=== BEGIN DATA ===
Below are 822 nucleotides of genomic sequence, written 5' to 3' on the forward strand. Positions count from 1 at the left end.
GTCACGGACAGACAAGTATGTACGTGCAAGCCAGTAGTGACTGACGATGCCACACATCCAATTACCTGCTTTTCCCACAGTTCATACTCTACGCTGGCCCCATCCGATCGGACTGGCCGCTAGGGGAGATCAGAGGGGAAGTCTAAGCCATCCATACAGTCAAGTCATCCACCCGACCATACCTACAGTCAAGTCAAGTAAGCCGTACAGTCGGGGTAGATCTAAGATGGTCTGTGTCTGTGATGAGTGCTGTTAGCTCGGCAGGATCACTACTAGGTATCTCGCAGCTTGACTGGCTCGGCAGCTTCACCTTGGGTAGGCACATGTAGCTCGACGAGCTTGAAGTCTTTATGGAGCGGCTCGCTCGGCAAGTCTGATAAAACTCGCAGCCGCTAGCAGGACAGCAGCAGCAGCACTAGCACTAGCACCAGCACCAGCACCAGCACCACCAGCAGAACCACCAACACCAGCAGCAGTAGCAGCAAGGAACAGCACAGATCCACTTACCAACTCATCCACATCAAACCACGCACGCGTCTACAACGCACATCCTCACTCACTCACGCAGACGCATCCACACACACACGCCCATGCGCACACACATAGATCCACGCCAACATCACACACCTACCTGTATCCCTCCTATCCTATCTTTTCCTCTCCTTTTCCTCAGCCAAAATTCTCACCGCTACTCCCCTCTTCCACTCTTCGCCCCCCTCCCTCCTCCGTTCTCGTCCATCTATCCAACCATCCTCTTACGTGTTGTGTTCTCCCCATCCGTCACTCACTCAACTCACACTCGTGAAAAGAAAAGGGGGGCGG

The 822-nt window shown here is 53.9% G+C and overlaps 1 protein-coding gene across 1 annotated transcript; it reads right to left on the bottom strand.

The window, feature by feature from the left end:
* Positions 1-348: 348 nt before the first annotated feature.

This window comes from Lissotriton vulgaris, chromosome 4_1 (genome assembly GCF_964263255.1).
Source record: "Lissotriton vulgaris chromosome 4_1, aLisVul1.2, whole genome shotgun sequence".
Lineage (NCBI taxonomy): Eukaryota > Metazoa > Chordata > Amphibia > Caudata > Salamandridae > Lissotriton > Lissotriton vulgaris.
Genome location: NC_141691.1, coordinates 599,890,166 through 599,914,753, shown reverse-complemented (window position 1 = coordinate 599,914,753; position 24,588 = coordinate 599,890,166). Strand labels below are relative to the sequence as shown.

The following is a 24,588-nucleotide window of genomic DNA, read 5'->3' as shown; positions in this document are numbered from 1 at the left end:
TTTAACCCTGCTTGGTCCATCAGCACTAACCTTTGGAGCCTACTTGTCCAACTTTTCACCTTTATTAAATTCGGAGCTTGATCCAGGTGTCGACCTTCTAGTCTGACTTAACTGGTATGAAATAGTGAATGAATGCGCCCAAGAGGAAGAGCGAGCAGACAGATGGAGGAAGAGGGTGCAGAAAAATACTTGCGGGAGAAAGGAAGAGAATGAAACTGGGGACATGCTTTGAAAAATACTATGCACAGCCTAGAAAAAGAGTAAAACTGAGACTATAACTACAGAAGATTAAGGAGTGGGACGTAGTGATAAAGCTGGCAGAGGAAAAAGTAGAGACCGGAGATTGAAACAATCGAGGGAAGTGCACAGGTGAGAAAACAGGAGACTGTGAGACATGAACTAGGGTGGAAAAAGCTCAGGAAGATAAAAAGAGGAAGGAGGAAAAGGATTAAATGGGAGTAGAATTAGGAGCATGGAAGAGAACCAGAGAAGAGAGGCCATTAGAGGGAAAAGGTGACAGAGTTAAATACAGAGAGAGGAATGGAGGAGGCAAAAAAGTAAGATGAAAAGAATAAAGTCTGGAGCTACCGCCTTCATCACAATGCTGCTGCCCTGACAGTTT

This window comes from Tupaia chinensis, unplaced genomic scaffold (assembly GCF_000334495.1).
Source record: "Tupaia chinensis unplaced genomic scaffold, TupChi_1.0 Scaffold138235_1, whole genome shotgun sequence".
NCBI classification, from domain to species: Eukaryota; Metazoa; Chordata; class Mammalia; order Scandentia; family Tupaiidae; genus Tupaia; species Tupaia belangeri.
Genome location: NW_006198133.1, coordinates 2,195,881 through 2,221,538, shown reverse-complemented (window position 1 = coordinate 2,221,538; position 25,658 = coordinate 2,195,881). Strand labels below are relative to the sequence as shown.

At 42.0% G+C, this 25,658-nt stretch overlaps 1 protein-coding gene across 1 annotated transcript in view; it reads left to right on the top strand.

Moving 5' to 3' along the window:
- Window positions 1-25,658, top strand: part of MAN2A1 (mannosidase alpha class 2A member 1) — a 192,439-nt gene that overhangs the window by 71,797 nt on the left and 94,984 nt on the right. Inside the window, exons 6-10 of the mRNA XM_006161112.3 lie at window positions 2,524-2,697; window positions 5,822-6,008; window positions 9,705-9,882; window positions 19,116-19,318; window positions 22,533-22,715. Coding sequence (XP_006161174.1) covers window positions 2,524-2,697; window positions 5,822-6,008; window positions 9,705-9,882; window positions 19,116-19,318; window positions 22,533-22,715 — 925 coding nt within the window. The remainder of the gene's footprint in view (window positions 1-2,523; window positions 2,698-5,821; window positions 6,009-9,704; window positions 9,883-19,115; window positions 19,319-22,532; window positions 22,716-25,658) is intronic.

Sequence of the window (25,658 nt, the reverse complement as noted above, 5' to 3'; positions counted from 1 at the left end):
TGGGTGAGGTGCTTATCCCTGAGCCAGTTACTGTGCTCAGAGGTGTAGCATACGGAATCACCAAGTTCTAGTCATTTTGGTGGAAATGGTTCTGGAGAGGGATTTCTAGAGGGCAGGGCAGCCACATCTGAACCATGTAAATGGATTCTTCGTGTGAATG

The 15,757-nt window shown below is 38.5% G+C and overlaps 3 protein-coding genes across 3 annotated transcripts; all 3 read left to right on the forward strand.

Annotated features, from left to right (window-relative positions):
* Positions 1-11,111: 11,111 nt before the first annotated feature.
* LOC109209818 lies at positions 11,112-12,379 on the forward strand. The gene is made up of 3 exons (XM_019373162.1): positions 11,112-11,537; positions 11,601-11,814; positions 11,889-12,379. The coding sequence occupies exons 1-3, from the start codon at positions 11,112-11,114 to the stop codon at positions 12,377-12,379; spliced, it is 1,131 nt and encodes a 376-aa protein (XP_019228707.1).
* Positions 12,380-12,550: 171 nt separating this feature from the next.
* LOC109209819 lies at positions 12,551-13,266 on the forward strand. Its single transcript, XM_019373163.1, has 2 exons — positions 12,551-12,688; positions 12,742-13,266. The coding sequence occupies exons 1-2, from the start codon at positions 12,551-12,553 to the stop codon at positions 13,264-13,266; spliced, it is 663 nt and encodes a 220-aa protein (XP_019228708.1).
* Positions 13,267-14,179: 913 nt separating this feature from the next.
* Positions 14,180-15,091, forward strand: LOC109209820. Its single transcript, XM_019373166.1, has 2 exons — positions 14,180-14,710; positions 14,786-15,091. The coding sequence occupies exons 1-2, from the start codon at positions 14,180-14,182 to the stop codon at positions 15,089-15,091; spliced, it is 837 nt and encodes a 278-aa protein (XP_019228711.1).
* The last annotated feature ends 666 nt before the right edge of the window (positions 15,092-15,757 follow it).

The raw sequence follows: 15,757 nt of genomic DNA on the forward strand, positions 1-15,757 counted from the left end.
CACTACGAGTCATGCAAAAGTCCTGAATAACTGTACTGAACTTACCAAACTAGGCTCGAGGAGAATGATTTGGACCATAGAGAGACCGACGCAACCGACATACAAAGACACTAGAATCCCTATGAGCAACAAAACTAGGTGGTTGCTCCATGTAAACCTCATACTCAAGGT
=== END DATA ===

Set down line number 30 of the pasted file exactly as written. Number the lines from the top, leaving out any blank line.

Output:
The raw sequence follows: 15,757 nt of genomic DNA on the forward strand, positions 1-15,757 counted from the left end.